New study claims Stonehenge was a place of healing

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Thursday, September 25, 2008

Map of Stonehenge. Bluestones shown in blue

Archaeologists Timothy Darvill of Bournemouth University and Geoff Wainwright, President of the Society of Antiquaries, claimed to have found evidence that Stonehenge was once a center of healing. In an excavation conducted at the site, a large number of human remains were found that display signs of physical injury or disease. Study of the teeth from the skeletons indicates that about half of them were from outside the area.

A large number of bluestone or spotted Preseli dolerite chips found during the excavation led the researchers to conclude the stones were venerated for their healing properties. It is believed that about 80 of such bluestone blocks were transported from the Preseli Hills in Pembrokeshire, Wales to the Salisbury plains. The inner circle of bluestones are the earliest stone structures found in this site. Later bluestones were encircled by the imposing sandstone monoliths of sarsen stones. "It could be that people were flaking off pieces of bluestone, in order to create little bits to take away... as lucky amulets," said Professor Darvill.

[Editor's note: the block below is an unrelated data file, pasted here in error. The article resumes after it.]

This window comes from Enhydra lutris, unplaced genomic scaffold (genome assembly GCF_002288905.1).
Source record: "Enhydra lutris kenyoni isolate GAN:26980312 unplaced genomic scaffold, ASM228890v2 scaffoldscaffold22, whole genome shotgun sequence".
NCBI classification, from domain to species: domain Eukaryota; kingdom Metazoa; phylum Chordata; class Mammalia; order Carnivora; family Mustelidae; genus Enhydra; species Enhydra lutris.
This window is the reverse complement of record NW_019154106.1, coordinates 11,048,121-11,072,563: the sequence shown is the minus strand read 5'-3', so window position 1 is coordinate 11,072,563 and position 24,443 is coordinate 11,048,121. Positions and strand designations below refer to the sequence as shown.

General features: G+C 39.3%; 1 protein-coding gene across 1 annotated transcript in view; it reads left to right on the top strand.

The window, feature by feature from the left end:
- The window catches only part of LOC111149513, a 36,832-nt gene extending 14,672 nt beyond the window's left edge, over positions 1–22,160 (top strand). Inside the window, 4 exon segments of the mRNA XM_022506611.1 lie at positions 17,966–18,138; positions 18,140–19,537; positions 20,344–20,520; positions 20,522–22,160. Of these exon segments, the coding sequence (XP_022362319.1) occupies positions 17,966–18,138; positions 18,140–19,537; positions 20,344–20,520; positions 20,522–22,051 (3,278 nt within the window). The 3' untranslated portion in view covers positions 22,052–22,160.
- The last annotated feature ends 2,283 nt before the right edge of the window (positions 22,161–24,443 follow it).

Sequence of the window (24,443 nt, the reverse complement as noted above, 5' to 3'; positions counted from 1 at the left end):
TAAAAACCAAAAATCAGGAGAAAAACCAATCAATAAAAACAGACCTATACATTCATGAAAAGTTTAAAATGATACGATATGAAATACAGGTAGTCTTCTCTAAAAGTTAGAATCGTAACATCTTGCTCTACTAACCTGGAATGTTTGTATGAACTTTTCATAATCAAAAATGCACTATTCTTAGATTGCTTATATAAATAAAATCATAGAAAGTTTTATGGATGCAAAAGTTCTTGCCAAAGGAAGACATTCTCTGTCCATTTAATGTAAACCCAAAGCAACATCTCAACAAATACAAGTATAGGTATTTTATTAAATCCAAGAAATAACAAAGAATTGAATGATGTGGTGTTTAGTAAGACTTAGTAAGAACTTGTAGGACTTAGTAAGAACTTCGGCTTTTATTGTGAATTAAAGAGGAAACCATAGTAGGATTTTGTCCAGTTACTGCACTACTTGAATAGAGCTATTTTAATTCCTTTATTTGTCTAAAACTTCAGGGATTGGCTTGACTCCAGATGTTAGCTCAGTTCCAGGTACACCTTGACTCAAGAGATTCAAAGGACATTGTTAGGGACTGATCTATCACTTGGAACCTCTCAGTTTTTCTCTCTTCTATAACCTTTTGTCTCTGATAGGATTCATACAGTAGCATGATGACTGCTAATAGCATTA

Cquote1.svg Stonehenge would attract not only people who were unwell, but people who were capable of [healing] them. Cquote2.svg

—Professor Timothy Darvill, Bournemouth University

Radiocarbon dating indicates that the original bluestone circle was built around 2300 BC. This date coincides with the burial of "Amesbury Archer", whose tomb was discovered near Stonehenge. The skeleton of this man reveals that he had serious knee injury and tooth problems. Researchers therefore conclude that the Archer came to Stonehenge to be healed.

Dating of charcoal fragments revealed that the site was inhabited as early as 7200 BC by groups of hunter-gatherers. This is more than 3500 years earlier than previously known.

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